“Dear woman, why do you involve me?” Jesus replied, “My time has not yet come.”
Our Living Example
We’re more apt to see Jesus as God than one of us. But one of His main purposes in taking on human flesh was to become human. The marvel of His sacrifice is seen in God’s lowering Himself to bear the sins of humanity. The wonder of His life, however, comes from His willingness to be born, to mature, and live an ordinary existence like ours. Philippians 2.8 explains it thusly: “[Christ] made himself nothing, taking the very nature of a servant, being made in human likeness.” As our living example, Jesus deals with situations we all deal with—family, friends, financial pressures, housing issues, social and religious obligations, prejudice, personal loss, emotional conflicts, etc. Indeed, Hebrews 4.15 tells us He was “tempted in every way, just as we are.”
We remember the wedding at Cana most notably as the occasion of His first miracle, when He turns water into wine—in other words, as a “God” moment. Yet the circumstances leading up to His feat also reveal a very human moment in His life—a turning point, actually. While running out of wine at a party hardly can be viewed as a crisis (it might even be a good thing, if the guests have been over-served), there is a crisis at Cana we can learn from.
You know the story. Jesus and His disciples escort His mother to a wedding. Over the course of the festivities the wine stops flowing. This concerns Mary, most likely out of embarrassment for the hosts, who’ll be criticized for not sufficiently providing for their guests. She turns to her Son, telling Him, “They’ve run out of wine.” Today, of course, we’d volunteer to dash to the local liquor store and pick up a few bottles. In Jesus’s time, though, wine is a commodity, much like gold or fuel. It’s part of each household’s financial reserve and not readily available for purchase. This fact exacerbates the situation, because the hosts’ inadequate supply also exposes their lack of wealth. Mary wants Jesus to do something not to keep the party going, but to spare the kind people who invited them any undue humiliation. Their crisis leads to a personal crisis for Him.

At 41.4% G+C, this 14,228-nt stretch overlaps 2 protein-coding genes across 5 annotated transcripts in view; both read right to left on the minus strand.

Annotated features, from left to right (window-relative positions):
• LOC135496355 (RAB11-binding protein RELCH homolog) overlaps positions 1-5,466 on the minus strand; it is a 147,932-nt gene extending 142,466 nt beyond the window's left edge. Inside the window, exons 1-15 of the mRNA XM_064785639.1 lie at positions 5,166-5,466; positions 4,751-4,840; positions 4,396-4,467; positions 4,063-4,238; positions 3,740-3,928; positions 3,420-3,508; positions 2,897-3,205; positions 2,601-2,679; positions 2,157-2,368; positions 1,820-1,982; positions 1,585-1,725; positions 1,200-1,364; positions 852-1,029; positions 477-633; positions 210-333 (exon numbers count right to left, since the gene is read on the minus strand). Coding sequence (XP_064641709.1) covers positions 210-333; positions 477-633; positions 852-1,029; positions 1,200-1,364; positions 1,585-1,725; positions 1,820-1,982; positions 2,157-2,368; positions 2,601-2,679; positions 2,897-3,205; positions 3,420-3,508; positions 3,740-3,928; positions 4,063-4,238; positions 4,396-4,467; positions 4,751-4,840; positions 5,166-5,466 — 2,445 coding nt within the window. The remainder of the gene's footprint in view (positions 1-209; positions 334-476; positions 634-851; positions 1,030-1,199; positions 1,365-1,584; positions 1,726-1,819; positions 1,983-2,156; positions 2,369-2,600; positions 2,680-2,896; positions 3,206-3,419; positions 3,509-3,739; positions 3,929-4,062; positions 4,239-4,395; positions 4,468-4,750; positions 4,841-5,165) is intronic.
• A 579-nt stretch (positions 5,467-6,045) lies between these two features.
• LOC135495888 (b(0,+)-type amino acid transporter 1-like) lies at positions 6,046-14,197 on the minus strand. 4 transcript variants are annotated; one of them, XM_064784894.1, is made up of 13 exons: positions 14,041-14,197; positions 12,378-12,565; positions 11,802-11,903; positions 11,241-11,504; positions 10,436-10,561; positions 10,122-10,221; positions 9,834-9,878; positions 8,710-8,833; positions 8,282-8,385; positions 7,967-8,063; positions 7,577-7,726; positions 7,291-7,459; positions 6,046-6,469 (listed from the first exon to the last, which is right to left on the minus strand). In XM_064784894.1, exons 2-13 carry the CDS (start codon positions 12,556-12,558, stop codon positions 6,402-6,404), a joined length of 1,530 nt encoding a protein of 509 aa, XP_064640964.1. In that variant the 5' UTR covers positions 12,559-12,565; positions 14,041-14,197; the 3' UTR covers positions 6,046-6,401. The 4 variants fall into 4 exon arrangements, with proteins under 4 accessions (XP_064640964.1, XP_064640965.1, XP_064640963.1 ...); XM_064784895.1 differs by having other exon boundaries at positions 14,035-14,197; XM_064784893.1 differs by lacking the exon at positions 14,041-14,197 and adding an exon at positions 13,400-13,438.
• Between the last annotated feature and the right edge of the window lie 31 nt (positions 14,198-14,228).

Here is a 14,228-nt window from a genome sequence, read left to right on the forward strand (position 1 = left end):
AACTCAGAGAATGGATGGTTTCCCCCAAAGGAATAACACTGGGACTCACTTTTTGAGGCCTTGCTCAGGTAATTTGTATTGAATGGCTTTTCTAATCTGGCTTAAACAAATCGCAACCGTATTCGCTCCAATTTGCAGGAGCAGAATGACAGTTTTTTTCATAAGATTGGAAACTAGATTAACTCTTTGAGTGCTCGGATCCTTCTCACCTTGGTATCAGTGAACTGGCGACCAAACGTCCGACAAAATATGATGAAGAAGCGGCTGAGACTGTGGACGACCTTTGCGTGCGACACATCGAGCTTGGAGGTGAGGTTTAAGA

“What am I supposed to do?” Jesus asks Mary. “You know my time hasn’t come yet.” I love this, because it suggests the intimate relationship between Jesus and Mary continues into His adulthood. He’s confided God’s plan for Him. She’s tracking the moment for Him to reveal His miraculous gifts. She knows her request is premature. But here we also see parental maturity in action. Mary’s aware not stepping in to show compassion for His hosts will be something her Son will regret. Adhering to a timeline takes second place behind ministering to unanticipated need. Despite Jesus’s reluctance, she instructs the servants, “Do whatever He tells you.” She forces Jesus into a dilemma. Does He disrespect His mother in public—an added thing He’ll be ashamed of—or does He jump-start His ministry on His hosts’ behalf? He spies six 20-30 gallon jars ordinarily used for bathing and dishwashing. He orders the servants to fill them with water. When their contents are decanted, they’ve been transformed into fine wine. The guests are floored, the hosts proud, and both crises—theirs and Jesus’s—averted.
Ready or Not
So often we view Christian formation as a timetable akin to secular education. We regard spiritual development in gradual stages, thinking some expressions of faith are appropriate for us while others are too “advanced.” For example, we may be at a point where everyday kindness comes easily, but we’ve got much more growing to do before we can fully forgive deep-seated wrongs against us. This perspective is not wrong. In fact, it’s a wise approach to take, as some believers make the mistake of attempting too much, too soon. We’re counseled in 1 Peter 2.1, “Like newborn babies, crave pure spiritual milk, so that by it you may grow up in your salvation.” Like my own mother often reminds new Christians, “Learn to crawl before you walk, and walk before you run.”
During our growth, though, we also happen on unanticipated needs we feel inadequately mature to address. We find ourselves facing a crisis at Cana. Our initial response may echo Jesus’s. “What am I supposed to do? My time hasn’t come.” Yet not doing what we can risks regret for having done nothing at all. Ready or not, we respond by faith, knowing the impossible for us permits God to prove what’s possible for Him. Forget presentation. All Jesus had to work with were kitchen jars. The immediate need left no time to impress the guests with fancy packaging. The pivotal moment comes at the story’s end.: “He thus revealed his glory, and his disciples put their faith in him.” (John 2.11) Cana crises can be intimidating. But if we rise to the need, God honors our willingness to serve. His glory is revealed in us, encouraging others to trust our witness.
We may not feel ready for what we’re asked to do, but God honors our willingness and reveals His glory in us. (Giusto de’ Manaboui: Marriage at Cana: 1376-78)